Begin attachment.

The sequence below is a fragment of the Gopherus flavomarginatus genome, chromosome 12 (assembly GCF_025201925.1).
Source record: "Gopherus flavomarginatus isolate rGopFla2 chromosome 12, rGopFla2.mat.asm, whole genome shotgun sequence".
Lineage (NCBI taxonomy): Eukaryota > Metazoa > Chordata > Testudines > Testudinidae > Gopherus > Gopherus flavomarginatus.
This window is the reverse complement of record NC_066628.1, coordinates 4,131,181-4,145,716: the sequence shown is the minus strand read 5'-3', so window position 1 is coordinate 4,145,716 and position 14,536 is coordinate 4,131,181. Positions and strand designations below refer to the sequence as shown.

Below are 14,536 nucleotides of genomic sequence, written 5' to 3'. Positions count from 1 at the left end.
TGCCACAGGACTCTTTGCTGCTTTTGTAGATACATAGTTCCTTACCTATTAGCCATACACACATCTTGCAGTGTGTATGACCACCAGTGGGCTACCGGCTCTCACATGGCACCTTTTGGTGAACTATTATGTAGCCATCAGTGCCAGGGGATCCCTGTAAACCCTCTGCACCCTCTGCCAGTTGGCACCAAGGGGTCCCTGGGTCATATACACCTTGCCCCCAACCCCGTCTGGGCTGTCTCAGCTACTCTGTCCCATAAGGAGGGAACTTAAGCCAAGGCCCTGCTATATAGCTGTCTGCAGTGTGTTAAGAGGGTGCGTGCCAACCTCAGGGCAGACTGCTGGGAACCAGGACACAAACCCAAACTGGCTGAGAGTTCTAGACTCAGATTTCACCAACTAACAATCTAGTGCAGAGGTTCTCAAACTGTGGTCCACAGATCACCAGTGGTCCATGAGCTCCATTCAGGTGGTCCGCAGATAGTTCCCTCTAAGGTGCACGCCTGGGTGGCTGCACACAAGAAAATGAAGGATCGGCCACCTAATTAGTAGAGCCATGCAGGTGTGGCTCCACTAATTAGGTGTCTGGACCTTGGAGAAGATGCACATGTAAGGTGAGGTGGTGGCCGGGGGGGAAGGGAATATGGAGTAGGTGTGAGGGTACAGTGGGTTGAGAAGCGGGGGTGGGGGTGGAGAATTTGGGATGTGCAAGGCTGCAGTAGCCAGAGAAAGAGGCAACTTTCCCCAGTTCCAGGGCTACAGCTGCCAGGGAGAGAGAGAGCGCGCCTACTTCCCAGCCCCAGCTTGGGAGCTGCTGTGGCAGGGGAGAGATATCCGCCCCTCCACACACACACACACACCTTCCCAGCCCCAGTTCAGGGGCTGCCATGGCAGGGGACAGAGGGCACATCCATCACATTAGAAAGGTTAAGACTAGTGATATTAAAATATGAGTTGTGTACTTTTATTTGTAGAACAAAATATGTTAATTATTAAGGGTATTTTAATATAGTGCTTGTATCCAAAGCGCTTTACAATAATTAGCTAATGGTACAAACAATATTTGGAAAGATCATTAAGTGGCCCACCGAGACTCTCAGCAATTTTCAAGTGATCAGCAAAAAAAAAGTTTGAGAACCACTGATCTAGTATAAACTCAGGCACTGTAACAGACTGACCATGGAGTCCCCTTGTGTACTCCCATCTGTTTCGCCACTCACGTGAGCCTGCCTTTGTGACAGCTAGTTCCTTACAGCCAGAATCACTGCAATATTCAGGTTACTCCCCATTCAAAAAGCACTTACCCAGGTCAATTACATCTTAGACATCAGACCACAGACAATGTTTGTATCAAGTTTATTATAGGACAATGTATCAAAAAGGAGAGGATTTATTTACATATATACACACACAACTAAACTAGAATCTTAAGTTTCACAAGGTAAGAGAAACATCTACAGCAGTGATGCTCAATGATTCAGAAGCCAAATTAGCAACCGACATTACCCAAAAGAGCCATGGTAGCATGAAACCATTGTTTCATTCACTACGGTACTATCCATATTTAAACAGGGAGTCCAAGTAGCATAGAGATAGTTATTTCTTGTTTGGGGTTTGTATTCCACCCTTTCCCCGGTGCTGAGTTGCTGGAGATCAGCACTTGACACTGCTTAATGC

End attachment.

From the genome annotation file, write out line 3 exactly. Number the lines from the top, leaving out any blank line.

Lineage (NCBI taxonomy): Eukaryota > Metazoa > Chordata > Testudines > Testudinidae > Gopherus > Gopherus flavomarginatus.